Another strong point in most Coen brothers’ films is the story, whether original or adapted, and A Serious Man, an original screenplay written by the Coens is magnificent. Their treatment of poor, put upon Larry is reminiscent of watching a lone sock tumble around in a dryer: they just keep bouncing him around from one bad situation to the next, and confront him with more problems, but there is so much subtlety alongside the outright belly laughs that sometimes I found myself wondering why I was laughing exactly. It could be the use of a word, or in many cases, it was the outstanding performances by most of the cast, Stuhlbarg in particular. Though I’ve never seen him before in anything that I can think of, (though after checking out his filmography on IMDB I can only assume that I caught him on a rerun of Law & Order at some point!) he fit right into the Coen brothers’ cache so well that there was almost a familiarity about him not long after the film began. Whether he was silent, with a bewildered look, or at the end of his rope and screaming on the phone at the Columbia House debt collector who always seems to call at the wrong time (which, unfortunately for Larry, is all the time) Stuhlbarg was tailor-made for this part and really could have been a contender for an Oscar for acting. (I’m looking at you, Morgan Freeman - relinquish your spot!) The weakest element of the film was most certainly the role of Larry’s brother Arthur, who was not well fleshed out (we only saw glimpses of his craziness and eccentricities, which served as some comedic fodder but not enough) and kind of a waste of Richard Kind’s talent. I realize that he was partially there simply to be yet another burden for Larry to bear, but the whole Arthur concept was simply half cooked. I would also recommend that anyone who is not familiar with the Jewish faith and culture, and is seeing this film on DVD check out the short special feature that explains some of the Hebrew and Yiddish terms. Hell, even if you do get them, check it out because it’s hilariously presented.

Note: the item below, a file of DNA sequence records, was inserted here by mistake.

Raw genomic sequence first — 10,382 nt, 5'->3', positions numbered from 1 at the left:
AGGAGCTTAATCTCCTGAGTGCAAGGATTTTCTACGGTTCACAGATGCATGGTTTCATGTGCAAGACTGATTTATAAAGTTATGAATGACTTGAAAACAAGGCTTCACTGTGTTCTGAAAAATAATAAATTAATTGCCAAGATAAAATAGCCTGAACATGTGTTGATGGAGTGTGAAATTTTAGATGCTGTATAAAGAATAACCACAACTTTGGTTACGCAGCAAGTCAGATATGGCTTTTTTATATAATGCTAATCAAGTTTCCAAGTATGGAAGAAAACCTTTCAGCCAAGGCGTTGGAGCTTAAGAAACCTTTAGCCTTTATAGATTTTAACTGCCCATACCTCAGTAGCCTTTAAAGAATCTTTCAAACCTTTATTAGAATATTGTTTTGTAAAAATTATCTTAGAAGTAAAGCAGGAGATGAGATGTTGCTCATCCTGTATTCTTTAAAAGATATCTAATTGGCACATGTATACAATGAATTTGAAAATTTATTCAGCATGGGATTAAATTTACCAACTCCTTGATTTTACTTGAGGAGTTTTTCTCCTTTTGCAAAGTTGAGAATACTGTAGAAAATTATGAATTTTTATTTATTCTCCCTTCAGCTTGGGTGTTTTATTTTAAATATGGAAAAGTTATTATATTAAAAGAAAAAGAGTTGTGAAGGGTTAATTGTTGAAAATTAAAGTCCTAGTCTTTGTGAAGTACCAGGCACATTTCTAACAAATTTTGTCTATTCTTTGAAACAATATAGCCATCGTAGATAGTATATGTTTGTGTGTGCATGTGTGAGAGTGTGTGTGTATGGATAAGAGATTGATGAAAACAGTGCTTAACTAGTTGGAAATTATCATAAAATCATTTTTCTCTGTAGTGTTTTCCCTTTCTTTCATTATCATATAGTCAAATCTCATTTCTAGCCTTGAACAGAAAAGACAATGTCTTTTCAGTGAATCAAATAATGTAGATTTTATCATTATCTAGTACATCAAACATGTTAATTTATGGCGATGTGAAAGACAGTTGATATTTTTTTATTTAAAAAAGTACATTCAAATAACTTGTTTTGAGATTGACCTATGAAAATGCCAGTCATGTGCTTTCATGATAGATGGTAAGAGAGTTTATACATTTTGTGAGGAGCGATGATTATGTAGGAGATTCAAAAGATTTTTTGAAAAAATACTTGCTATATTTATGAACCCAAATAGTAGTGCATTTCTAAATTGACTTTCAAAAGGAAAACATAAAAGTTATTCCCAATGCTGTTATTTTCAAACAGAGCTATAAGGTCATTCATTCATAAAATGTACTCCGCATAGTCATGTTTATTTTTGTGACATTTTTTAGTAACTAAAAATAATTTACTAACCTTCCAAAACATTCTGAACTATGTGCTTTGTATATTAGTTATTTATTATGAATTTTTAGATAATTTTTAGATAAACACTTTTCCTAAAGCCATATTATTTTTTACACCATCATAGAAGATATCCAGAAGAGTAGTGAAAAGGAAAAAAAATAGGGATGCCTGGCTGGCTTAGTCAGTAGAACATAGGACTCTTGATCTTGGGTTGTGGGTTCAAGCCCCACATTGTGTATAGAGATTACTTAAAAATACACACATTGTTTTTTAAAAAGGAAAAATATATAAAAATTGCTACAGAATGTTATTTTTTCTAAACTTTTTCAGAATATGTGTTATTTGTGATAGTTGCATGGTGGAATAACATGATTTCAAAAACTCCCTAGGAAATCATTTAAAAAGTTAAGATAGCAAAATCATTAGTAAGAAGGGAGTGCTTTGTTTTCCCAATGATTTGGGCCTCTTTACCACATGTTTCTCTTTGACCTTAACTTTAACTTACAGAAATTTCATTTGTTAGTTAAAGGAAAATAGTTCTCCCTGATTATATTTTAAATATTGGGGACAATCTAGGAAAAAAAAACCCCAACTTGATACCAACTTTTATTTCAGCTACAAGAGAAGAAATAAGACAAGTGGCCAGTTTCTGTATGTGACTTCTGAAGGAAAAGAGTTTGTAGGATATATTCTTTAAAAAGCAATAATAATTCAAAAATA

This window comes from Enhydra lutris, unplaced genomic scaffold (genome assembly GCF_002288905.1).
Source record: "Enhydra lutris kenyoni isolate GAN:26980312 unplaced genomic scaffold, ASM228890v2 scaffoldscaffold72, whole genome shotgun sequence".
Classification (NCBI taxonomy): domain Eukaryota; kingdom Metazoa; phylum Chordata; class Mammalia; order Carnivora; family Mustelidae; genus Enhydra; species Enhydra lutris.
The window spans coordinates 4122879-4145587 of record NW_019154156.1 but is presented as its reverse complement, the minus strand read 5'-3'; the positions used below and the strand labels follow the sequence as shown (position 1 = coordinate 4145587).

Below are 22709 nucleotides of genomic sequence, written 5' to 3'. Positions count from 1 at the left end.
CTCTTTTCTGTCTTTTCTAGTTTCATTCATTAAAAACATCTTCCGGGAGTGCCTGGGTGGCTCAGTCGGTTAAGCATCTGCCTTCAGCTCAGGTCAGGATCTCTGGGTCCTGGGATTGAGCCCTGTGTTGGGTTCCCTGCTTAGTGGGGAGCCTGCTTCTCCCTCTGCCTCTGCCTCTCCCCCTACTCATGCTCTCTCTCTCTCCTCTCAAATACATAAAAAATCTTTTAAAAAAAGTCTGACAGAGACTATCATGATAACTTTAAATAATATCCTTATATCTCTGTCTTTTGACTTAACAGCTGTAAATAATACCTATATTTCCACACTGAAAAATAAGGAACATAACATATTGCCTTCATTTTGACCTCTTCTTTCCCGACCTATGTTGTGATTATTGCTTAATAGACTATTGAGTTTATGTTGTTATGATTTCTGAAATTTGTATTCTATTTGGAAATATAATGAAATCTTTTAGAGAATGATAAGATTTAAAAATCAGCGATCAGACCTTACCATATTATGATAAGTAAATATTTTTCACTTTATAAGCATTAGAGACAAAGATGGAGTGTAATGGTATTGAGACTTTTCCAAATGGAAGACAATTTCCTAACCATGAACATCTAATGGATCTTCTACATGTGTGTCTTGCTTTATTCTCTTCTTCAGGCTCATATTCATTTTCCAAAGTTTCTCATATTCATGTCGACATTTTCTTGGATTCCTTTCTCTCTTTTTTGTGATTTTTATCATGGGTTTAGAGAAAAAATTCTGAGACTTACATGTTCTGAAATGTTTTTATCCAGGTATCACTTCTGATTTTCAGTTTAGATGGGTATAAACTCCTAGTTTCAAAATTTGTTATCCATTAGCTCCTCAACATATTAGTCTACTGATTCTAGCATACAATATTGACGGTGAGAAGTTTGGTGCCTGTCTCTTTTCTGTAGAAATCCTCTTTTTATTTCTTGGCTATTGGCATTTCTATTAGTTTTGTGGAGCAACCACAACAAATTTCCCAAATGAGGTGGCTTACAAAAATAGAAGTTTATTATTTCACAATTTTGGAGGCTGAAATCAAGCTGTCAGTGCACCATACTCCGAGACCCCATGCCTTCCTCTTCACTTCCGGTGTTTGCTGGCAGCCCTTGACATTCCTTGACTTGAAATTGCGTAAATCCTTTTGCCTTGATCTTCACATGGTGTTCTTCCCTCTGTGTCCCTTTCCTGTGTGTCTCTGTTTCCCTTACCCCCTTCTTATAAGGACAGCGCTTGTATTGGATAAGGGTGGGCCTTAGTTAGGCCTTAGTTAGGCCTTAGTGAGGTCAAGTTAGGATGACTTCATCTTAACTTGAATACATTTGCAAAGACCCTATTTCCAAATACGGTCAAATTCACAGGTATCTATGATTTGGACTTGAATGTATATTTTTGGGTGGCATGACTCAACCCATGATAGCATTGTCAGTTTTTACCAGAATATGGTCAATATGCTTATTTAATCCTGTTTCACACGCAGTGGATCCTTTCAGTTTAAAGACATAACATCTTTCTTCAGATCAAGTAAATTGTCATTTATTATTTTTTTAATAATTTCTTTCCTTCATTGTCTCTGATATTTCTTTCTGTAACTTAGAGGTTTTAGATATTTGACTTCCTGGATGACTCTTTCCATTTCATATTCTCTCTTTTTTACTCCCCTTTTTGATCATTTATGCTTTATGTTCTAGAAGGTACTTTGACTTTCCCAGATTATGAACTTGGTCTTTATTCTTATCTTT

A Serious Man starts with, for lack of a better word, a fable, and ends with a lot of uncertainty, as a lot of the Coen brothers’ films do, to great effect. When the film ended, I had a huge grin on my face, and the first thing I said to my companions was, “I have no idea why right now, but I loved it!” That’s one of the many things I love about their films in general: there is always an initial positive reaction, then all of the elements of the film kind of sink into my brain and my pores, where I can finally articulate what I liked and didn’t. As with many of their films in general, there’s exponentially more “like” than “didn’t”, and A Serious Man is no exception. There’s a reason that a new Coen brothers’ film is an event with my friends and I: the unmitigated nachas they bestow.

Four stars out of five